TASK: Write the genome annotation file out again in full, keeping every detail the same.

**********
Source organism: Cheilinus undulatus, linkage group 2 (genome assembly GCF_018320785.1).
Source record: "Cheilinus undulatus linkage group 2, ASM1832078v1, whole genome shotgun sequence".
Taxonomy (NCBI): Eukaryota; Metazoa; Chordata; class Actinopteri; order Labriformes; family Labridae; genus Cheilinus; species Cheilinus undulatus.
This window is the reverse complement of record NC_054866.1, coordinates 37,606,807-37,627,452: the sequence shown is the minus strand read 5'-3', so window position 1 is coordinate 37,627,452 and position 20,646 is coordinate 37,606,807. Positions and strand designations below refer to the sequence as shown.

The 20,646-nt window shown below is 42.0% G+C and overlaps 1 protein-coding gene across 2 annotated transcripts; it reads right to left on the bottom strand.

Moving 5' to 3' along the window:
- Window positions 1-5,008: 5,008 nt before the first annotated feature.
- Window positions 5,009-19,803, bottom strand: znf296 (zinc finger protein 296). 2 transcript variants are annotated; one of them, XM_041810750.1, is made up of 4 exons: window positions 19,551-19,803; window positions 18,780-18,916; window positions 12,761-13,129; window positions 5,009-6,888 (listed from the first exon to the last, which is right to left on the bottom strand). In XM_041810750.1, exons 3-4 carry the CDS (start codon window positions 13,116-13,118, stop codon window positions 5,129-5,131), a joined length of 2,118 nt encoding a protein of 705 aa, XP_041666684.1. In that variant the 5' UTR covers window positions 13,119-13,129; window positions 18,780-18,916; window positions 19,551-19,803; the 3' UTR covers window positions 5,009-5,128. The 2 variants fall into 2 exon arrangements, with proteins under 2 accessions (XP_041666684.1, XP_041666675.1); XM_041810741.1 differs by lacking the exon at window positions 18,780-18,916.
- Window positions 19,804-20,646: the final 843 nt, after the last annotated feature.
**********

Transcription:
Source organism: Cheilinus undulatus, linkage group 2 (genome assembly GCF_018320785.1).
Source record: "Cheilinus undulatus linkage group 2, ASM1832078v1, whole genome shotgun sequence".
Taxonomy (NCBI): Eukaryota; Metazoa; Chordata; class Actinopteri; order Labriformes; family Labridae; genus Cheilinus; species Cheilinus undulatus.
This window is the reverse complement of record NC_054866.1, coordinates 37,606,807-37,627,452: the sequence shown is the minus strand read 5'-3', so window position 1 is coordinate 37,627,452 and position 20,646 is coordinate 37,606,807. Positions and strand designations below refer to the sequence as shown.

The 20,646-nt window shown below is 42.0% G+C and overlaps 1 protein-coding gene across 2 annotated transcripts; it reads right to left on the bottom strand.

Moving 5' to 3' along the window:
- Window positions 1-5,008: 5,008 nt before the first annotated feature.
- Window positions 5,009-19,803, bottom strand: znf296 (zinc finger protein 296). 2 transcript variants are annotated; one of them, XM_041810750.1, is made up of 4 exons: window positions 19,551-19,803; window positions 18,780-18,916; window positions 12,761-13,129; window positions 5,009-6,888 (listed from the first exon to the last, which is right to left on the bottom strand). In XM_041810750.1, exons 3-4 carry the CDS (start codon window positions 13,116-13,118, stop codon window positions 5,129-5,131), a joined length of 2,118 nt encoding a protein of 705 aa, XP_041666684.1. In that variant the 5' UTR covers window positions 13,119-13,129; window positions 18,780-18,916; window positions 19,551-19,803; the 3' UTR covers window positions 5,009-5,128. The 2 variants fall into 2 exon arrangements, with proteins under 2 accessions (XP_041666684.1, XP_041666675.1); XM_041810741.1 differs by lacking the exon at window positions 18,780-18,916.
- Window positions 19,804-20,646: the final 843 nt, after the last annotated feature.